Inouye and Billy also collaborated on a struggle for treaty rights in Wisconsin not unlike the conflict in the Pacific Northwest. The Chippewa Indians have a long history spearing spawning walleyed pike on the lakes of Wisconsin, boarding their canoes with lanterns fastened to their helmets. Like Northwest Indians for whom gillnetting is part of their heritage and culture, the Chippewas revere spearing. By way of three nineteenth-century treaties, the Chippewas ceded land to the U.S. government, but retained their rights to harvest timber, to hunt, and to fish off Indian reservations.
Walleye is not revered by tribes alone. It is a sportsman’s trophy. Named for its prominent and wide-set eyes, the often twenty-pound walleye is sought after at night, as it forages dark waters.
Protests erupted for years after a 1983 federal court opinion upheld treaty rights of the Chippewas at 178 lakes in northern Wisconsin and enraged non-Indian fishermen. Individual demonstrators and organizations like Stop Treaty Abuse, scattered across the shores, taunting Natives, hurling racial slurs and making death threats. In escalated cases, bombs and sniper fire were used. Sports fishers charged the Indians with capitalizing on treaties to rob lakes of fish in a tourismdependent territory. But state Department of Natural Resources records revealed otherwise. While sports fishers took in more than 650,000 walleye in 1989, Chippewa Indians speared just 16,000.
After an especially ugly turn of events at a boat landing in 1989, the State of Wisconsin attempted to shut down Native spearfishing by court order. The judge, Barbara Crabb, refused, comparing the turmoil to the struggles of African Americans in the 1960s.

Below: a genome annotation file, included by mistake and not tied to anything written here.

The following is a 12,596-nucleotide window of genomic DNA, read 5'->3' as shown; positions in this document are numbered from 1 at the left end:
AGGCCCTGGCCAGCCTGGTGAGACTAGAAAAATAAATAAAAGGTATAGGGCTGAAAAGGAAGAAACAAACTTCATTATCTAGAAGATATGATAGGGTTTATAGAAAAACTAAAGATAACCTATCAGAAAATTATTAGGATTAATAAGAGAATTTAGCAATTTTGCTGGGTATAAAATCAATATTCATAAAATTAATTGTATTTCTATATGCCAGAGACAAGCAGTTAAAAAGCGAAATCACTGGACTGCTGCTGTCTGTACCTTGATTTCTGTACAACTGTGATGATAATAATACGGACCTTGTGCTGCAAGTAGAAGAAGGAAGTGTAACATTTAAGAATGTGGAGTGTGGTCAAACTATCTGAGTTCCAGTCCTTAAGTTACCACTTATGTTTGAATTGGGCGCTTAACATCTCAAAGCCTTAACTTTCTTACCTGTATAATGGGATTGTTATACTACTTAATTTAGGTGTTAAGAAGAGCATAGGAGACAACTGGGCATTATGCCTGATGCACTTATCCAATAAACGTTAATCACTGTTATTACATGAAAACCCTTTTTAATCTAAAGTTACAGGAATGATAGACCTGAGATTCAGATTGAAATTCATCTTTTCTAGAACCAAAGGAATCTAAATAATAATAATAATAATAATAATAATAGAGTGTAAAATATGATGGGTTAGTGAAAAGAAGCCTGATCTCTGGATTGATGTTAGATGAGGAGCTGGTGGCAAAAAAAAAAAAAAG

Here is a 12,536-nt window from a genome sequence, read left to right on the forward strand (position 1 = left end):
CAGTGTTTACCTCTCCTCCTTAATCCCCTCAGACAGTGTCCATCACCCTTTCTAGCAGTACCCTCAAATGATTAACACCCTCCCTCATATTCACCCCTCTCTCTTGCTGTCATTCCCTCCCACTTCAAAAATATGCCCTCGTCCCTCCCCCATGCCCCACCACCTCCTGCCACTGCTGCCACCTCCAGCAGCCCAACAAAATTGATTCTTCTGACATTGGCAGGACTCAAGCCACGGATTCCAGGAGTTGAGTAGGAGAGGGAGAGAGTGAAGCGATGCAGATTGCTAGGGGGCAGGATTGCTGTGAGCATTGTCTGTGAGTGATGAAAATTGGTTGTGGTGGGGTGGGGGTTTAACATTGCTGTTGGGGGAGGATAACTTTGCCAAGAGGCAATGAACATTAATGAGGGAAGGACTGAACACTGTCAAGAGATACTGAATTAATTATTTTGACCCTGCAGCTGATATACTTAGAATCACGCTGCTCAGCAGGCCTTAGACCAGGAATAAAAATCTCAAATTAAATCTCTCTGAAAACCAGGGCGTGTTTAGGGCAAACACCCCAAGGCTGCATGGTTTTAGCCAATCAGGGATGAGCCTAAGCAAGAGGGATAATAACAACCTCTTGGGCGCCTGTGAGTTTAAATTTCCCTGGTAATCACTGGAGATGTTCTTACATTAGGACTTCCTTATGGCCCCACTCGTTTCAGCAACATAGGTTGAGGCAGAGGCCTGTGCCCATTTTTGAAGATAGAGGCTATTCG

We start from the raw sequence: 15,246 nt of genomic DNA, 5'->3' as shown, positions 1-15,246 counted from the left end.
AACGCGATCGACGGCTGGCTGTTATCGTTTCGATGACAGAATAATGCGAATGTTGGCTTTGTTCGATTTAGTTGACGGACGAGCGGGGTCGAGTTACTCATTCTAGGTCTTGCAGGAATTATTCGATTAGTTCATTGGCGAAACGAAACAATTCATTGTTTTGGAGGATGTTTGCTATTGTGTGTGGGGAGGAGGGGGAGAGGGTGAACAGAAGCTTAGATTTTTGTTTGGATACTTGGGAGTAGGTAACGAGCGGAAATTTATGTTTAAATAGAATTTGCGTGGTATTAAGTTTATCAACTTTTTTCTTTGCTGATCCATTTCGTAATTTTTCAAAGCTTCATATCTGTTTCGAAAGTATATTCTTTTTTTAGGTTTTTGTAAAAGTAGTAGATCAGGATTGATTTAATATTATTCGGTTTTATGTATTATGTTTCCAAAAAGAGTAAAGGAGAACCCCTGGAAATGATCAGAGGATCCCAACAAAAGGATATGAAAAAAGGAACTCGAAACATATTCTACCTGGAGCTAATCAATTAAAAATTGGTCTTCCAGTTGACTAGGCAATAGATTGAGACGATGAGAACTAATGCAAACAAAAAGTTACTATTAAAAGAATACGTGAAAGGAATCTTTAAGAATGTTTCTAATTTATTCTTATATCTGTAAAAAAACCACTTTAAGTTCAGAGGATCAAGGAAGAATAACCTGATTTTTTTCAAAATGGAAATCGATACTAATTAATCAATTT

The Chippewas sought out Inouye, then chairman of the Indian Affairs Committee. He, in turn, contacted the committee’s chief counsel, Zell, who suggested that the events playing out in Wisconsin were strikingly similar to experiences in Washington State.
With peace on the waters of Washington State, parties from both sides of the conflict cautioned the people of Wisconsin against pursuing a dangerous course of action. A joint report of federal, state, and tribal assessments of the fishery resource was produced with a public education campaign to debunk myths that the tribes were destroying fish in Wisconsin.
On his own dime, Billy joined Northwest fisheries managers, including one-time combatants, and traveled to the Midwest. At conferences, he urged Indians and non-Indians to get together. The tribes are not a threat to the fish, he told audiences.
“Wisconsin doesn’t have an ‘Indian Problem’! Washington doesn’t have an ‘Indian Problem,’ but the blame is put on us.” Billy urged the tribes to speak with a single voice. “If we are not together, nobody will ever hear us and the resource will decline.”
The 1983 federal court opinion in Wisconsin established a commission, much like the Northwest Indian Fisheries Commission that formed after U.S. v. Washington. Sue Erickson, with the Great Lakes Indian Fish and Wildlife Commission, says input from Billy made a difference. “He was a voice of experience and what the Northwest went through and how it all played out. It wasn’t a problem unique to Wisconsin. He was an excellent speaker and ardent about treaty rights,” says Sue Erickson. In 1991, the Chippewas sued one of the protesting organizations, Stop Treaty Abuse, and won the case. The judge ordered “a preliminary injunction prohibiting all forms of interference with tribal spear fishing.” Protestors lost credibility with the public. The lawsuit and the public education campaign brought more peace to the lakes of Wisconsin.
“We went there to educate, along with our Great Lakes tribes, to educate the governor at that time, to keep from having any kind of killings going on or anything like that. And so we did that, all of us together,” Billy says.